“I do not pretend to know, King Hanasa, but my path has led
me here.”
“Well I do not, Sashraman. The prophecy says that the evil
one comes upon us again with a massive army to destroy the
faith of the people. There is only one person who has been called
that in our history. You know of whom I speak.”
“Janaha the witch king.”
“Who lived nearly one thousand years ago! Are you telling
me that we have to come to your aid to help defeat someone who
has been dust for centuries!”
“His body was never found after the Battle of the Mahara
Fields.”
“So what, you believe that a one-thousand-year-old man is
leading the men of the north?”
“I don’t know.”
“Do you believe any of this, Sashraman?”
“I haven’t the luxury of beliefs anymore, not since . . .”
“Not since what?”
“It does not concern you!” Pasha turned his head as small
tears came to his face. For so long he had tried to not think on his
wife or son, but he was weak, too weak to fight.
“I used to believe that I was always in the right. That Daiyu
smiled down upon me and my work and upon my family. Ever
since you came though, all is different. You must think me a
heartless man, Sashraman. Like you, I have many defenses.”
“We are nothing alike.”
“Says the man who continues to say that we are all alike, we
are one people. I know now that there is a better way, better than
all of this. I pray that I can find it with you, Sashraman, for our
people.”
“Then you will acknowledge my malik’s message.”
“I will do all that I can so as not to upset the wrath of that
woman in black and her silver armored warrior. Whether the
other tribes wish to follow or not, I will send warriors to Sashra,
but rest assured of one thing, Sashraman. I do not trust you, nor
do I trust your king, but I hope that if we go to war together, a
bridge of trust can be built.”
“Perhaps it will be built between our people, but never
between you and me.”
“I understand. I will have the servants bring you some food.”
Pasha fell onto his back. Though exhausted with pain, he
gazed upon the sunlit sky, content that no more pain would come
that day to his body.
Hanasa walked around him, looking down upon his body.
“Daiyu be merciful! My men sure do their work well.”
“Granted.”
“I shall pray for your recovery. Yaradai shall tend to you no
more. You can stay here awhile if you wish.”
Pasha ignored the king, who left him alone upon the sweet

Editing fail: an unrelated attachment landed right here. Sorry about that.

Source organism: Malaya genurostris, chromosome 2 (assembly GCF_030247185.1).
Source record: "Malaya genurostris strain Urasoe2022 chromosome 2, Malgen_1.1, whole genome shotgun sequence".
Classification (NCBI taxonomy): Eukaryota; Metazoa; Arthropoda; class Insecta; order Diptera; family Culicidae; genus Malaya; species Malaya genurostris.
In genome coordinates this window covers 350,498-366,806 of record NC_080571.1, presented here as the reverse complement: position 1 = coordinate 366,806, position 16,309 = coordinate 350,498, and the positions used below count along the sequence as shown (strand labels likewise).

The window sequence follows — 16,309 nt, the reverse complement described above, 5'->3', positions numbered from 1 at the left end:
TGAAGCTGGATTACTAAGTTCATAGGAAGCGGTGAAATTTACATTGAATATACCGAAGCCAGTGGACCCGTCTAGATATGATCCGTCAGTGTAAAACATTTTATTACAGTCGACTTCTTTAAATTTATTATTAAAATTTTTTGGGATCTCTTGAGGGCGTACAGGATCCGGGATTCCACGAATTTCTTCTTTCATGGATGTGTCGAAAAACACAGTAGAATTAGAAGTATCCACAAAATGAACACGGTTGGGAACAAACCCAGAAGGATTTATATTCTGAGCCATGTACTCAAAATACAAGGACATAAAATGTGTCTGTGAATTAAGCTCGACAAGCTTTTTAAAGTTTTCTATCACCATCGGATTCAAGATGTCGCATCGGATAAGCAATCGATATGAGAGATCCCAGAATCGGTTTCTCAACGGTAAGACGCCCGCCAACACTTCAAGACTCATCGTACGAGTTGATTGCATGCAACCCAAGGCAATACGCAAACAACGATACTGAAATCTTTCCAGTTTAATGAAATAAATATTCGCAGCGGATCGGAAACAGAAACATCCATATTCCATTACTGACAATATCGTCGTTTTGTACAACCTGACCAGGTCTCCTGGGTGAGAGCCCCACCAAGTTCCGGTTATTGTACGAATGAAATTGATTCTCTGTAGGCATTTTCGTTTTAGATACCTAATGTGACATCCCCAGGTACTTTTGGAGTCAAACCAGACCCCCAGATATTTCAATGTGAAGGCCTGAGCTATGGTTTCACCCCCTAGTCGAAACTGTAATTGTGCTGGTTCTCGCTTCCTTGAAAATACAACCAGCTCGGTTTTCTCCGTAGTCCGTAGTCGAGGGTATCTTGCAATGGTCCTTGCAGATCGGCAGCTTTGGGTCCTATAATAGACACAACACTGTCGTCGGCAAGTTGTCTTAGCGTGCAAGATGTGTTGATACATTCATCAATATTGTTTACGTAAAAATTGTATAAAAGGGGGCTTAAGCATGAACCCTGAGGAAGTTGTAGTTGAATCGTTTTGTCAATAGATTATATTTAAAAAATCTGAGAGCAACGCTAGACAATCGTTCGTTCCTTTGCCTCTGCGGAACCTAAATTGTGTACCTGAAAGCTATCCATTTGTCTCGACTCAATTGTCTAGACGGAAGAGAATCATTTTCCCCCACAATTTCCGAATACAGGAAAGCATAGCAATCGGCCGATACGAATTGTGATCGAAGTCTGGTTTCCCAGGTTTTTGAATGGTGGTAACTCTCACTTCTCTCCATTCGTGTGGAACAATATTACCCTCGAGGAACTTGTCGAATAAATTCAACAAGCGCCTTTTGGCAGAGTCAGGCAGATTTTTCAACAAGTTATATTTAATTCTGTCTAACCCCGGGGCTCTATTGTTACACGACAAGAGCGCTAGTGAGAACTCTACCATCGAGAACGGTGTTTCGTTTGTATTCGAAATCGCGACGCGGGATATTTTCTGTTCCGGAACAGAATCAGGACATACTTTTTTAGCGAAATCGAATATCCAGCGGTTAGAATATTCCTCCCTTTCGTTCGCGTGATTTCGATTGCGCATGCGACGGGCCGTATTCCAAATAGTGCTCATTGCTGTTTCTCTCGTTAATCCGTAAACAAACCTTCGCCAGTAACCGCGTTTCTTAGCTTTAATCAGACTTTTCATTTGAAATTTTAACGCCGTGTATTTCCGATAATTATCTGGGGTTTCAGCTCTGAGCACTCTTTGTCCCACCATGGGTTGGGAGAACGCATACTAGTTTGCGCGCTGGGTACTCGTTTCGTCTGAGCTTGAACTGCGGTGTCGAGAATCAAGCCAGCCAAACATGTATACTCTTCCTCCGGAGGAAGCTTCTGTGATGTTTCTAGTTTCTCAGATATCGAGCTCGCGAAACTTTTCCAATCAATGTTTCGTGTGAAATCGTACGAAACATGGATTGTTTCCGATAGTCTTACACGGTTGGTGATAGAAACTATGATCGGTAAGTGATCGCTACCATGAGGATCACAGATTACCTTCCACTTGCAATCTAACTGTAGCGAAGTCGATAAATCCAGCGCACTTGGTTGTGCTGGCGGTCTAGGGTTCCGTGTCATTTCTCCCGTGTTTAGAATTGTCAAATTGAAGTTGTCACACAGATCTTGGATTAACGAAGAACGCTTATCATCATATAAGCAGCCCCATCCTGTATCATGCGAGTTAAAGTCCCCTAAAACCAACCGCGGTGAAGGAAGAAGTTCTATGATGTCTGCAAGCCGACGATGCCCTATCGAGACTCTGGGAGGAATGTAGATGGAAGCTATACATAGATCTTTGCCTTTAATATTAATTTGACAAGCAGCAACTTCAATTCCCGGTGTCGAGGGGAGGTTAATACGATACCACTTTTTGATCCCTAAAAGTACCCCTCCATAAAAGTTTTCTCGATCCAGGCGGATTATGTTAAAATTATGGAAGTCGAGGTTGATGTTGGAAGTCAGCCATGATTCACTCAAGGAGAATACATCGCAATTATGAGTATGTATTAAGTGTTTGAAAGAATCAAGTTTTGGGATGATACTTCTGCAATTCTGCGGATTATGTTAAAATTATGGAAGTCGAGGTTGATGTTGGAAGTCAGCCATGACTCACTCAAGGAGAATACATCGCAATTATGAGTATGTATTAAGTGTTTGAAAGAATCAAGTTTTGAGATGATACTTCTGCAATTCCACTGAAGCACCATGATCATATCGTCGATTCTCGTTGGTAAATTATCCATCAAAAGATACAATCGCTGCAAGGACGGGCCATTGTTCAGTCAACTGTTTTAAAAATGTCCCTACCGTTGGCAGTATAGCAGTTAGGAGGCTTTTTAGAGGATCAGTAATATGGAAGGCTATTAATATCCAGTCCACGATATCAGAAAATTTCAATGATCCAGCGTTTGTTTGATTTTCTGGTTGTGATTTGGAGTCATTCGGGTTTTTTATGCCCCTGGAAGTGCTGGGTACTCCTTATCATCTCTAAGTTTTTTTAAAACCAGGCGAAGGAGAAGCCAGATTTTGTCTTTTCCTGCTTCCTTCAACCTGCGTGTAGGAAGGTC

grass beneath the warmth of the sun.
Warrior of the Way- Book
What do you hope readers will take away after reading the book?
I hope people will be encouraged to continue living their lives honorably, doing what is best no matter how hard and unfilling it may seem. I hope people will come away with a more nuanced perspective about spirituality or the lack thereof and it what it means in one’s life.
Who or what is the inspiration for the book?
The inspiration for the title of my book and certain parts of the story come from sermons my dad gave in church. In one sermon he spoke of how the ancient Christians called themselves people of the way and referred to their faith as ‘the way’. The sermon touched on the trouble they had living out their daily lives while trying to stay true to their new faith. I had always wanted to write a fantasy book with lots of mysticism and spirituality. I came upon Pasha Nuvahli who is in many ways a tortured anti-Messianic figure who must fulfill the Messianic role despite his strong desire not to. I used Pasha to examine the good and bad of religion and blind faith and how sometimes there are some wounds that faith cannot very quickly or at all. I also like stories with magic in them so I incorporated magical elements into the story as well. Fantasy stories and historical fiction have always been my favorites especially stories with sword play. I am a big fan of Conn Iggulden and his writing and the advice on writing that he gave me inspired me to tell a story of my own. The idea of creating something always appealed to me and that idea inspired me to take a chance and write a book.
Have you had a mentor? If so, can you talk about them a little?
My father is my biggest mentor in regards to faith and spiritual issues. As for writing my brother Andrew was biggest mentor. He really helped me understand what I needed to do to write a good story that people would read. He discussed the mechanics of writing a novel and he really made me consider the perspective and needs of the readers. I believe I have improved my writing alot because of Andrew’s input.